Since completion of phase two of the SIM Project, it is now necessary to educate the crews and ship management about the project’s findings and how social interaction can help positive mood. Promotion of the project and adoption of the guidance will depend on clear messaging around the benefits for both parties, including the improvements to mental health and crew retention. Seminar discussion suggested that social interaction guidance must be backed by the shipping companies. Suggestions to achieve this included posters in mess rooms and other communal places to help ensure good communication.
Reinforcing the above points, Captain Steve Oertel, Social Ambassador during the SIM trials for MF Shipping Group, said:
’We need to pass on the importance of crew welfare, social interaction and mental health to crews. We need to teach vessel staff the importance of social interaction. We can’t give them a directive about what to do.’
In line with ISWAN’s strategic objective to influence policy, it was encouraging that some of the workshop participants felt it should be possible to develop the SIM guidance for social interaction on board vessels and cross-reference this within the Maritime Labour Convention (MLC), recommending that every vessel should have a dedicated Social Ambassador – supporting the project’s own recommendations.
Additionally, a representative for the International Chamber of Shipping representative at the seminar saw the merit in having discussions with the International Transport Workers’ Federation (ITF) about social interaction. They viewed it as a potentially timely moment to work with the International Labour Organization (ILO) to consider social interaction in 2023 as part of the conversations they are having in the area of harassment and bullying.
Finally, it is useful to mention the following considerations of social interaction and mental health which the seminar speakers drew attention to:
Mental health must be a priority on board
Promoting mental health through social interaction will remain a central focus of the SIM Project and its future development.
Dr Pennie Blackburn, Consultant Clinical Psychologist, mentioned in her presentation that:
’Creating social interaction that leads to social connection has a very positive impact on mental health’
Companies should be looking beyond the individual as to what predicts good mental health
As the SIM Project verified, there are many external factors that influence health. One aspect of this was identified by Dr Mhairi Bowe, Herriot Watt University, in relation the social cure theory. She said:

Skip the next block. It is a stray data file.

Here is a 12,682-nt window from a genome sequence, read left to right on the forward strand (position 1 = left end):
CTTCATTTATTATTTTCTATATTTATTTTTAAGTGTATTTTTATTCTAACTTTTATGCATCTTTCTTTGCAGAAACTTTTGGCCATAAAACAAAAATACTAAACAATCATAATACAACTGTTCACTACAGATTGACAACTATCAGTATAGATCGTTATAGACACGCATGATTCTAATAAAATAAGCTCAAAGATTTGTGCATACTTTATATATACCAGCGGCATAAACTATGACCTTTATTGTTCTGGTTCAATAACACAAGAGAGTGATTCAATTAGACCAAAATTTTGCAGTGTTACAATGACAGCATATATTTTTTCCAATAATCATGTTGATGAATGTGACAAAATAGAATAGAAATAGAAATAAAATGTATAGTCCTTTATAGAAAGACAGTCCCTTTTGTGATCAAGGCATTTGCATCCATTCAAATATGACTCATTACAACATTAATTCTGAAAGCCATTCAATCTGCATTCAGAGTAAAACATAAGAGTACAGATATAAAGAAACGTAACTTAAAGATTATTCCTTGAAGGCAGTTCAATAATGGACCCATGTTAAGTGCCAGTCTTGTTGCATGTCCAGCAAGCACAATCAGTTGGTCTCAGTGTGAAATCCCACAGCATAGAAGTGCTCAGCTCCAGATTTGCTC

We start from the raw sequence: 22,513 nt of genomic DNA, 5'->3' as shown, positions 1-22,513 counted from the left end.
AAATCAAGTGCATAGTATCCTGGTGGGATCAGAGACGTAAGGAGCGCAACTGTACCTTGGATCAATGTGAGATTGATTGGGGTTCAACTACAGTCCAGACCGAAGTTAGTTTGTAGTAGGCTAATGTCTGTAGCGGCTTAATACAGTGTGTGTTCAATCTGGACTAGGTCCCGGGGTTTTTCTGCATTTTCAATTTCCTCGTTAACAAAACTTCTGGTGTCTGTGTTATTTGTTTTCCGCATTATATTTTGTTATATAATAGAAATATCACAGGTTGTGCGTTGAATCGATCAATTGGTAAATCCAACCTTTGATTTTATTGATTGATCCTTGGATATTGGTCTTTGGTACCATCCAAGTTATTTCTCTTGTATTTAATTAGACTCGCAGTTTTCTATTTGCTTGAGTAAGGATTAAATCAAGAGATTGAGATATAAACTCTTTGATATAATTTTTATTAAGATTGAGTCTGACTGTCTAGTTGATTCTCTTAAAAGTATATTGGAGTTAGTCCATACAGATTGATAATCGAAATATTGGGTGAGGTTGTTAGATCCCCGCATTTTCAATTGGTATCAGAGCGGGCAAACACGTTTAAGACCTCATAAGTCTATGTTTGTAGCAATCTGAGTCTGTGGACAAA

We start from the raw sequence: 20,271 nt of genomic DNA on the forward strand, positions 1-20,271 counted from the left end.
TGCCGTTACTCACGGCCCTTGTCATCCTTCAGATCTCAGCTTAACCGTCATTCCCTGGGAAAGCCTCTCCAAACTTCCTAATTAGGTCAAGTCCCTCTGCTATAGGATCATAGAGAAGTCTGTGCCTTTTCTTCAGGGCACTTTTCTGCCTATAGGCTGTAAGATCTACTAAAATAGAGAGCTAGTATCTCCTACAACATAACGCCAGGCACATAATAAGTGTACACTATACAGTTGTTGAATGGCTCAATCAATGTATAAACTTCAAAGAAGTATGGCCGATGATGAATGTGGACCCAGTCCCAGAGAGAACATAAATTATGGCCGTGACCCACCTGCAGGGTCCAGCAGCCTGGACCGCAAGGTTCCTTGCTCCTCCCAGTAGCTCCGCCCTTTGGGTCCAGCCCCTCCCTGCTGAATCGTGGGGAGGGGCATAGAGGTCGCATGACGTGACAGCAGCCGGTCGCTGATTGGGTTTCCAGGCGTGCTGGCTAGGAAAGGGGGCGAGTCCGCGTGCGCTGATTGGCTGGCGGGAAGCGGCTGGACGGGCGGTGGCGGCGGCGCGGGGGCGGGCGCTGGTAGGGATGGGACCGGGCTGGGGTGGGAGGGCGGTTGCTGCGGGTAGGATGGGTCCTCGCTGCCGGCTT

’Good health and wellbeing is determined as much by collective advantage and disadvantage, than by individual factors’
Companies should also be defining a vision for mental health and wellbeing and establishing key organisational objectives in order to achieve this
Other maritime sectors such as the Royal Navy (UK) have their own dedicated welfare officers to support crew on board their fleet. The SIM Project recommends a comparable approach through the proposed Social Ambassador role.
Surgeon Commodore Fleur Marshall, Head of the Royal Navy Medical Service, said:
’Social interaction plays an enormous role in building ethos and camaraderie among the ship’s company’
The ISWAN 2022 Seminar helped to reinforce the importance of social interaction and the investment in seafarers’ welfare, particularly in terms of increasing job satisfaction, retention, and promoting a strong, efficient organisation.
Julie Carlton, Safety and Health Manager from the Maritime and Coastguard Agency (one of the project funders), further emphasised the significance of the SIM Project, saying:
’The [SIM] research demonstrates the value of social interaction in promoting teamwork and thereby strengthening safety culture’
The positive feedback and informative outputs from the ISWAN 2022 Seminar reinforced the value of hosting such face-to-face events, allowing people to connect and share their thoughts. Thanks to all involved on the day for helping to bring new ideas and approaches to the table and driving action and change to further the development of the SIM Project going forward into the New Year and beyond.